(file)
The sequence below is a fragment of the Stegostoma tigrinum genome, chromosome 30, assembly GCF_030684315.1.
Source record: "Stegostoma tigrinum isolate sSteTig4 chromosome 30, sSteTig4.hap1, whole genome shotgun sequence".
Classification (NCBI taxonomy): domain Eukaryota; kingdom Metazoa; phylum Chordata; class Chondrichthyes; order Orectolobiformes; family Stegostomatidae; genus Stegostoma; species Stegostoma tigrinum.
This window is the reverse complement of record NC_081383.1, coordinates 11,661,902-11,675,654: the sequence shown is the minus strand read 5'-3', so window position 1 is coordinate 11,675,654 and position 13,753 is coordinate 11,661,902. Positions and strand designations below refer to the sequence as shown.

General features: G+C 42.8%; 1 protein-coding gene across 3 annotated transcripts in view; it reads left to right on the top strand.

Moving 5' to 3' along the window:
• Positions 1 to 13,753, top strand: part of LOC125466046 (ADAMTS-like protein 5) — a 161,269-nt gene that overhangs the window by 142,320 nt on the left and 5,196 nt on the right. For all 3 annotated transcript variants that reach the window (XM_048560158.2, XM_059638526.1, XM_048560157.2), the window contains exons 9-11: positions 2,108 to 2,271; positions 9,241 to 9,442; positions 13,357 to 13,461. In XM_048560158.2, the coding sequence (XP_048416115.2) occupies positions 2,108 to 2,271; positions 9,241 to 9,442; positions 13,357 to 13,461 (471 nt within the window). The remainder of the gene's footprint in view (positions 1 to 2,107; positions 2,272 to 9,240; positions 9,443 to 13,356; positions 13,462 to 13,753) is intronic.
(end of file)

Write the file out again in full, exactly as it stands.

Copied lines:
The sequence below is a fragment of the Stegostoma tigrinum genome, chromosome 30, assembly GCF_030684315.1.
Source record: "Stegostoma tigrinum isolate sSteTig4 chromosome 30, sSteTig4.hap1, whole genome shotgun sequence".
Classification (NCBI taxonomy): domain Eukaryota; kingdom Metazoa; phylum Chordata; class Chondrichthyes; order Orectolobiformes; family Stegostomatidae; genus Stegostoma; species Stegostoma tigrinum.
This window is the reverse complement of record NC_081383.1, coordinates 11,661,902-11,675,654: the sequence shown is the minus strand read 5'-3', so window position 1 is coordinate 11,675,654 and position 13,753 is coordinate 11,661,902. Positions and strand designations below refer to the sequence as shown.

General features: G+C 42.8%; 1 protein-coding gene across 3 annotated transcripts in view; it reads left to right on the top strand.

Moving 5' to 3' along the window:
• Positions 1 to 13,753, top strand: part of LOC125466046 (ADAMTS-like protein 5) — a 161,269-nt gene that overhangs the window by 142,320 nt on the left and 5,196 nt on the right. For all 3 annotated transcript variants that reach the window (XM_048560158.2, XM_059638526.1, XM_048560157.2), the window contains exons 9-11: positions 2,108 to 2,271; positions 9,241 to 9,442; positions 13,357 to 13,461. In XM_048560158.2, the coding sequence (XP_048416115.2) occupies positions 2,108 to 2,271; positions 9,241 to 9,442; positions 13,357 to 13,461 (471 nt within the window). The remainder of the gene's footprint in view (positions 1 to 2,107; positions 2,272 to 9,240; positions 9,443 to 13,356; positions 13,462 to 13,753) is intronic.